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Syndrome diagnosis on the ward The difficulty to classify complex dysmorphic syndromes on the ward


Schinzel, A (2009). Syndrome diagnosis on the ward The difficulty to classify complex dysmorphic syndromes on the ward. European Journal of Human Genetics, 17(11):1525.

Abstract

The Bedside Dysmorphologist. Classic Clinical Signs in Human Malformation Syndromes and Their Diagnostic Significance
Edited by William Readon

Reviewed by Albert Schinzel.

When confronted with a newborn with multiple congenital developmental defects including a pattern of dysmorphic signs, the clinical dysmorphologist is challenged to find the correct diagnosis out of some 1500 syndromes, if possible directly at the ward. As we unfortunately do not have unlimited memory capacity, we have to evaluate the clinical findings and then go back to the office, to a library or a computer and search in books and genetic programs, which is often a frustrating and time-consuming task.

The idea behind Dr Reardon's book is to enable the clinical dysmorphologist to get help directly by checking specific dysmorphic features and malformations. The author lists dysmorphic features and malformations throughout 300 pages, starting with a short characterization of the sign, followed by a differential diagnosis regarding for which syndromes it is characteristic. Finally, a further diagnostic laboratory workup for confirmation of the proposed syndrome(s) is listed.

The idea is, at the first glance, challenging. However, testing with various syndromes soon shows the limitations of the approach. For frequent signs such as microcephaly, hypertelorism, dysmorphic ears, non-horizontal eye axes and many others, a limitation to 3–5 diagnoses is inevitable, yet unsatisfactory and incomplete. For less-frequent signs, on the other hand, it is often not well known which signs are the most specific ones for a given diagnosis. Therefore, the shortcoming of this book is the same as that of other books and databases: beginners will still be lost and often not able to perform a reliable classification; experienced dysmorphologists will not get much help for their attempts, simply because of the necessary limitation of the contents of the book.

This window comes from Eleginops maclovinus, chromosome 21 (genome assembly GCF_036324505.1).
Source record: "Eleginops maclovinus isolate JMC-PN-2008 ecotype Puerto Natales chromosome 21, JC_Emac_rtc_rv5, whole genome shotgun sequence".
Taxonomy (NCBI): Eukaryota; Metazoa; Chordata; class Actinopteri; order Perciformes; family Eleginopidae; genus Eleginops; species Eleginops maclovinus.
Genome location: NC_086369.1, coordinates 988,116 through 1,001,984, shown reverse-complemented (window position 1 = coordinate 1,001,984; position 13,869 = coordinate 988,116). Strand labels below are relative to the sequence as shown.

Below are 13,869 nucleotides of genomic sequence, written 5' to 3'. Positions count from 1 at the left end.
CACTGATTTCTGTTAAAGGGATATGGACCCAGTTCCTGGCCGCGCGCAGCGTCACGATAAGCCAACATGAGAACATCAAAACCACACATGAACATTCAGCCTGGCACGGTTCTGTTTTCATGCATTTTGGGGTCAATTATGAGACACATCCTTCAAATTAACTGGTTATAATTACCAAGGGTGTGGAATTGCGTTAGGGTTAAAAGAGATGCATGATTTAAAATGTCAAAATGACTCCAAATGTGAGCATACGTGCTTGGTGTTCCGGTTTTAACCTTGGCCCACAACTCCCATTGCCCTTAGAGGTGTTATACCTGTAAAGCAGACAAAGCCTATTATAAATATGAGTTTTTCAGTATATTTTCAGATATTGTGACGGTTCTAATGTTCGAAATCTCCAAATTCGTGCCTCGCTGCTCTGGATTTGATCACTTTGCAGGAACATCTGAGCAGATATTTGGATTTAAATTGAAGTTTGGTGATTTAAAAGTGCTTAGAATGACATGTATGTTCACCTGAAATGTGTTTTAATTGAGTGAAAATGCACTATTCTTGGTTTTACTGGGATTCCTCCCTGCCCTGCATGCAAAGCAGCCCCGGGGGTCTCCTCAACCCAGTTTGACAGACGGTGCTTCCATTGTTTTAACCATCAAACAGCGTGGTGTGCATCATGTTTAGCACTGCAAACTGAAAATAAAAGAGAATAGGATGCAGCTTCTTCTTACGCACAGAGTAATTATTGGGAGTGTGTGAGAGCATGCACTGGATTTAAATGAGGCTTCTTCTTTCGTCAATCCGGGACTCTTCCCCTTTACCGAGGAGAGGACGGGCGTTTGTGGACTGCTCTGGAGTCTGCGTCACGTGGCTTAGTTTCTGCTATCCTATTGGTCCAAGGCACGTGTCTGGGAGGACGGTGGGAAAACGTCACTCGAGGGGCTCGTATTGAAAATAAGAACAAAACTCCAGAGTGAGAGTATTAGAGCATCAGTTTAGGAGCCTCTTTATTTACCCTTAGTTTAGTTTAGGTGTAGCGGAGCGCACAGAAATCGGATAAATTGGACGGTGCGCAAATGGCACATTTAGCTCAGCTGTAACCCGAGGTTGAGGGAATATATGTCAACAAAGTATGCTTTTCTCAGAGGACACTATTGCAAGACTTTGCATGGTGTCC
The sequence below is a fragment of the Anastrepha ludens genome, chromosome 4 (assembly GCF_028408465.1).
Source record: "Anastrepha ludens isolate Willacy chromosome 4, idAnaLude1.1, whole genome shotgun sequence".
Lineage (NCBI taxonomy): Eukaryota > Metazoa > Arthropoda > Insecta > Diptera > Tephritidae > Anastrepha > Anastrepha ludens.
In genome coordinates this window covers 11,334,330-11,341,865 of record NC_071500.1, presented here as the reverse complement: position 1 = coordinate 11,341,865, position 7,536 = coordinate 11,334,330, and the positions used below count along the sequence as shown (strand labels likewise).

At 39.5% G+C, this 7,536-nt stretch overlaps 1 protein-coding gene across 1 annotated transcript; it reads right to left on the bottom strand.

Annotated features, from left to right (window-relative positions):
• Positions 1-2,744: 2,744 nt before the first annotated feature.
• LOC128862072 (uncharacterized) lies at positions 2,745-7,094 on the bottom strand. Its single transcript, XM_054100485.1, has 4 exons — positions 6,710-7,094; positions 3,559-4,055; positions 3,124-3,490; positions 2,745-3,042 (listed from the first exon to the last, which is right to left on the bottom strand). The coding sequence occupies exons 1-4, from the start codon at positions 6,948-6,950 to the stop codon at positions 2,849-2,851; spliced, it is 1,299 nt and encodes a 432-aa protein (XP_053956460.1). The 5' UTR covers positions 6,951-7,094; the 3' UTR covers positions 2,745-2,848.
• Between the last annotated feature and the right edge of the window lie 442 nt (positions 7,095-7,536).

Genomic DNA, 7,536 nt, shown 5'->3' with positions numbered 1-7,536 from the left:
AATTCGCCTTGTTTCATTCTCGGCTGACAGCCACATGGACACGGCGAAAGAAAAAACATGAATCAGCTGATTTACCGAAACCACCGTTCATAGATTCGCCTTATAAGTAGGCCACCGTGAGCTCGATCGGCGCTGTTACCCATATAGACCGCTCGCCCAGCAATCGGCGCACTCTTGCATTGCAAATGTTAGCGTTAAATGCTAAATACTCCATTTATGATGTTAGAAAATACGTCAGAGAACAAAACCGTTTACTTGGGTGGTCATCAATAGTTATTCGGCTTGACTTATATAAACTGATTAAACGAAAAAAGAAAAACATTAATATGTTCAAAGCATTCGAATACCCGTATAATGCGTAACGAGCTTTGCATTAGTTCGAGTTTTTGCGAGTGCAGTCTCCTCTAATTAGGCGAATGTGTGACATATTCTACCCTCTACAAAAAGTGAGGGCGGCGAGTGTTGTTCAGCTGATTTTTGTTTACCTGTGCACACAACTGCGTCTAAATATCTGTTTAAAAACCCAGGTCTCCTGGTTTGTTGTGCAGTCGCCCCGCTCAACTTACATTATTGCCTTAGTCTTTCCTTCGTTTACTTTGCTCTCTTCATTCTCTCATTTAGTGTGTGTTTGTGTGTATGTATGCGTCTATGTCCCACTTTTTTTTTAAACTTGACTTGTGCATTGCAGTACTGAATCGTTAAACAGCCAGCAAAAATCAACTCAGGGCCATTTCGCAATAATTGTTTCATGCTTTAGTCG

It is unfortunate that the book came out more or less exactly at the time when a consortium of dysmorphologists made proposals for classification and definition of dysmorphic findings which, of course, could not be considered for the text of this edition (for example, for short palpebral fissures versus blepharophimosis).

The reviewer tested the book for chromosomal aberrations and found it incomplete. For example, the following differential diagnoses were not listed: larger 13q deletions with anencephaly and hypoplastic thumbs, midface hypoplasia with distal 18q deletions, and micrognathia with unbalanced 11;22 translocations. Although for postaxial polydactyly of the upper limbs trisomy 13 is listed, it is not listed for the lower limbs. Deep plantar creases are mentioned, but deep palmar creases are not. Coffin–Siris syndrome is not mentioned for hypoplastic nails. 45X0 is not the correct cytogenetic nomenclature and should be replaced by 45,X. This is just an arbitrary list, which could be extended.

The illustrations are very helpful, but of quite variable quality. A definition of what can be considered a syndrome is not given. The author sometimes mentions Fanconi syndrome and on other occasions calls the same condition Fanconi anemia (the latter term is far more popular).

Despite these limitations, which are of a fundamental nature and reflect the complexity of syndrome classification, this book, written by a very experienced dysmorphologist, will be helpful if used critically at the ward

The Bedside Dysmorphologist. Classic Clinical Signs in Human Malformation Syndromes and Their Diagnostic Significance
Edited by William Readon